The word ‘sacrifice’ comes from the Latin, meaning ‘to make sacred’. A sacrifice is an act of making something sacred. Typically, this means a transfer, a giving up of something to the divine.

Why give something to a god or Gods? The basic idea – as the current usage of the word sacrifice suggests – is that by giving up (or letting go of) something, there is some greater good that comes out of it or is returned.

So, when Nestor makes a sacrifice of a cow with gold-foiled horns to Athena, he believes that it will or may increase the chances of a propitious journey. This is an understanding of sacrifice within a pagan context. What of a Christian one?

A part of the understanding is still the same – by giving something up, the chance of some greater good is increased. Yet, the focus is different. Instead of a sacrifice that is intended to placate a potentially moody or capricious god, sacrifices are rather intended as a sign and instance of (‘sacrament’ of) trust in God.

For example, a common practice was to sacrifice a male, un-gelded sheep to God. Why? These sheep were intended to strengthen the flock (un-gelded), and giving one to God was a sacrament (i.e., sign and instance) of trust in (i.e., ‘faith in’) God that He would strengthen the flock. The relevant entity is not the sheep but something more like ‘the strength of the flock’, and this is not killed but entrusted to God in a symbolic and literal act of transfer or entrusting.

So, in the Christian context sacrifices are essentially about building a relationship with God through acts of trust, and in particular by mentally transferring ownership of something to God. Basically, this means accepting His guidance vis a vis whatever is ‘given up’. Sacrifice does not necessarily entail killing a, say, sheep – rather, with the case of a sheep, they were killed to mark the giving up of them to God.

The problem with the word sacrifice in current English usage is that its predominant sense is of losing something, instead of entrusting something. The latter is probably a more accurate sense of what the term is supposed to signify within Christian practice.

Sacrifices are tied to the Christian virtue of humility (you don’t control everything, and shouldn’t pretend you do) and the practice of aligning one’s will with God’s (I give this up to God to do as He wills).

In this sense, whenever we entrust something to God, we are in a way performing a sacrifice to God. Again, because sacrifice isn’t centrally about losing something, but about mentally transferring something (i.e., entrusting something) to God.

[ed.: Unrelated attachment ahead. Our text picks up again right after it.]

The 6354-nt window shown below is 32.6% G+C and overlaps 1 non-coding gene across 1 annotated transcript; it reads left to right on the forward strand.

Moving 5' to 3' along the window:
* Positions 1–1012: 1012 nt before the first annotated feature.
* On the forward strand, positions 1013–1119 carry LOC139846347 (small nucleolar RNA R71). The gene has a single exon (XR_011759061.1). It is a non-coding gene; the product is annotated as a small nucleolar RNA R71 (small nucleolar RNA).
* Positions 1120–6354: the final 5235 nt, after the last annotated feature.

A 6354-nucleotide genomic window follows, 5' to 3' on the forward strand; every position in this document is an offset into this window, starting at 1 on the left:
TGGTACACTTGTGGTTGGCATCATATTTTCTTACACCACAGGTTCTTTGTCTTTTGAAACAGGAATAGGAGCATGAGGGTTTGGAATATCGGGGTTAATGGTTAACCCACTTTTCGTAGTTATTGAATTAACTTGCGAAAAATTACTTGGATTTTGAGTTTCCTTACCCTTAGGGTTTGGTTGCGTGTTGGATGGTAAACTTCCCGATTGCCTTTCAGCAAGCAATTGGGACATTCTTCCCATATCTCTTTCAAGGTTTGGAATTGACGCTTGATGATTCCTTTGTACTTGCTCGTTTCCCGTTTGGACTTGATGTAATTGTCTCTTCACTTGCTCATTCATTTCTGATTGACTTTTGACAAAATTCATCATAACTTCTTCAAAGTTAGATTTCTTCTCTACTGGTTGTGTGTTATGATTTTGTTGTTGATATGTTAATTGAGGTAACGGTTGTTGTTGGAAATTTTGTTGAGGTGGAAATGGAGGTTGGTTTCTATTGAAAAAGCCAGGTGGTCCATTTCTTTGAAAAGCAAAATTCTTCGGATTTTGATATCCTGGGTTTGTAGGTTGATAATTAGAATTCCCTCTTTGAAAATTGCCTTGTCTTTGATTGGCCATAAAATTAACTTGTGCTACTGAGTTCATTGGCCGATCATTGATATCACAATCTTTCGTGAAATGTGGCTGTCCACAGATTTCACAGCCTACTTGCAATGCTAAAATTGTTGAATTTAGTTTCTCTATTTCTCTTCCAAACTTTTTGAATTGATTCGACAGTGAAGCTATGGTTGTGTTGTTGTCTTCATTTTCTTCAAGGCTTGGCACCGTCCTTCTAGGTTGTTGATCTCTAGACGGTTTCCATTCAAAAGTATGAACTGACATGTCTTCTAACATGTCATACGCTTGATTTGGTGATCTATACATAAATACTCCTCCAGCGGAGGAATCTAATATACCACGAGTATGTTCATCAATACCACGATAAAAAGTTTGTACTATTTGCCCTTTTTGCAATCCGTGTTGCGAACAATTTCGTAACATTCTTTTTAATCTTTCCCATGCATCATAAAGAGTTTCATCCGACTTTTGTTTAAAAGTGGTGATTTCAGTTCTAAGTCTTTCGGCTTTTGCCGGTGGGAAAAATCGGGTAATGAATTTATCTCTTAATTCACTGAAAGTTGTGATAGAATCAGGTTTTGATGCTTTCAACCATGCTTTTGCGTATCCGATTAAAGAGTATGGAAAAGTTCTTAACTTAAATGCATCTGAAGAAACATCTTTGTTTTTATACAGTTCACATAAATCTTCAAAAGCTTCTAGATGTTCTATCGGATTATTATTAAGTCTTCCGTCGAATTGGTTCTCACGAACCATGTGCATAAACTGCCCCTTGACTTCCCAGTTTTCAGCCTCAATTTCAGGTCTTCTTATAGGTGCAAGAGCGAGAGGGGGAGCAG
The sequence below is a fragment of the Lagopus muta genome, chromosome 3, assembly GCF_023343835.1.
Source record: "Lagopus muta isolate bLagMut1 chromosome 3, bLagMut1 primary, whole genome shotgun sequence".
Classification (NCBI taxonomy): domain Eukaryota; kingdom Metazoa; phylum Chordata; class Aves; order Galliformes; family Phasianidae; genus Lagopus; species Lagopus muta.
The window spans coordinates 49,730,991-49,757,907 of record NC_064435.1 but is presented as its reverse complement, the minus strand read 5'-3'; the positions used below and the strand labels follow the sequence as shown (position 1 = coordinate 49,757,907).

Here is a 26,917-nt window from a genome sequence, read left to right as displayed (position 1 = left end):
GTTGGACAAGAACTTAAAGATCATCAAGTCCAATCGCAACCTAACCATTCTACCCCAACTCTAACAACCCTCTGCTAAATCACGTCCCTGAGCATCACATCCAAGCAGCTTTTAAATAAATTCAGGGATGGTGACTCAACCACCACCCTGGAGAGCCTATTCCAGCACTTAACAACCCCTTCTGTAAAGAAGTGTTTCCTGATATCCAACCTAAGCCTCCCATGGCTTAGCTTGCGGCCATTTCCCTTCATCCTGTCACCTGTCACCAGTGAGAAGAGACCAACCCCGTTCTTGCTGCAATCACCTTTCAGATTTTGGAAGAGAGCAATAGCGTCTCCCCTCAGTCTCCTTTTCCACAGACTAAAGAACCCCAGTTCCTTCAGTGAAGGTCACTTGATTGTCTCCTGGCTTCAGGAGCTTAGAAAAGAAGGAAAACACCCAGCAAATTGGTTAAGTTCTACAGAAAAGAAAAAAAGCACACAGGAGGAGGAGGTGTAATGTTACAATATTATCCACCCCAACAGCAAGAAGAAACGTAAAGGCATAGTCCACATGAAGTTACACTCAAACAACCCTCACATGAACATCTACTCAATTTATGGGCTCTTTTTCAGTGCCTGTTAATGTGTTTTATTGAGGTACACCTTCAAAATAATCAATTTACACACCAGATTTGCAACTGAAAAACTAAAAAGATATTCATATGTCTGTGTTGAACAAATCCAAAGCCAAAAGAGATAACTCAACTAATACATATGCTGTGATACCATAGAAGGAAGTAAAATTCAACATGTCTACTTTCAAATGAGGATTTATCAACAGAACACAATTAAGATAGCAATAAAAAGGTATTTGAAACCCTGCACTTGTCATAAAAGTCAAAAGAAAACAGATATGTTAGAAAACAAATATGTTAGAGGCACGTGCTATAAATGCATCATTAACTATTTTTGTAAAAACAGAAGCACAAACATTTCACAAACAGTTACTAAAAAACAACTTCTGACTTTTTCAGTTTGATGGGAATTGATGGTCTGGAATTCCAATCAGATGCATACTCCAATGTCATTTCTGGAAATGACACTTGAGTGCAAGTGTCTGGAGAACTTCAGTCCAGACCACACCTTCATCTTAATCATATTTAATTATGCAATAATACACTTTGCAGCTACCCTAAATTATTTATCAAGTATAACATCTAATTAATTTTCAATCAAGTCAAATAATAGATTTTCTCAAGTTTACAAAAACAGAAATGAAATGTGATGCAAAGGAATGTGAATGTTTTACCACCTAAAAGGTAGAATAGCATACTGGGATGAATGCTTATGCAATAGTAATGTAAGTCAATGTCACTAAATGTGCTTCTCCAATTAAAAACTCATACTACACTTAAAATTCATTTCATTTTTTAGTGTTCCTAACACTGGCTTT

Why is the notion of sacrifice important in Christianity? One reason is that one basic idea in Christianity is that Jesus of Nazareth sacrificed himself for us, and each Mass (say) is partially a recreation (or rememberance) of this sacrifice. This sacrifice was important because it a) shows Jesus trusted God, and b) was an entrusting to God in the short term of his life and so on, in order that a greater good may come about in the longer term. It wasn’t a losing of his life, as (according to standard Christian belief) Jesus was resurrected in a glorified body after his death.

If we misunderstand what sacrifice is, we might misunderstand a basic part of Christianity. Indeed, it might seem absurd (“what was he sacrificing? he was supposedly resurrected and now reigns at the right hand of the Father!”, and so on). Central to sacrifice is not the notion of loss but of entrusting, and this is of course done because of a belief in a longer-term gain or greater good. That Jesus was (supposedly) resurrected is a sign of God’s benevolence for each of us – if we trust in Him, then in the long-term there will be a greater good not just for society in general, but also for ourselves, according to Christianity.

Again, Christianity is not about lack, but about abundance – through a trusting of (i.e., habitual sacrificing of, fundamentally, one’s ego to) God. I.e., sacrifice is fundamentally not about lack but about abundance, and therefore the symbol of the cross is not about pain and suffering but rather about what that has gained. That’s the idea, anyway.

Is materialism integral to science?

Is materialism integral to science? The naturally leads to two sub-questions. The first is what is materialism? The second is what is science?

1. What is materialism?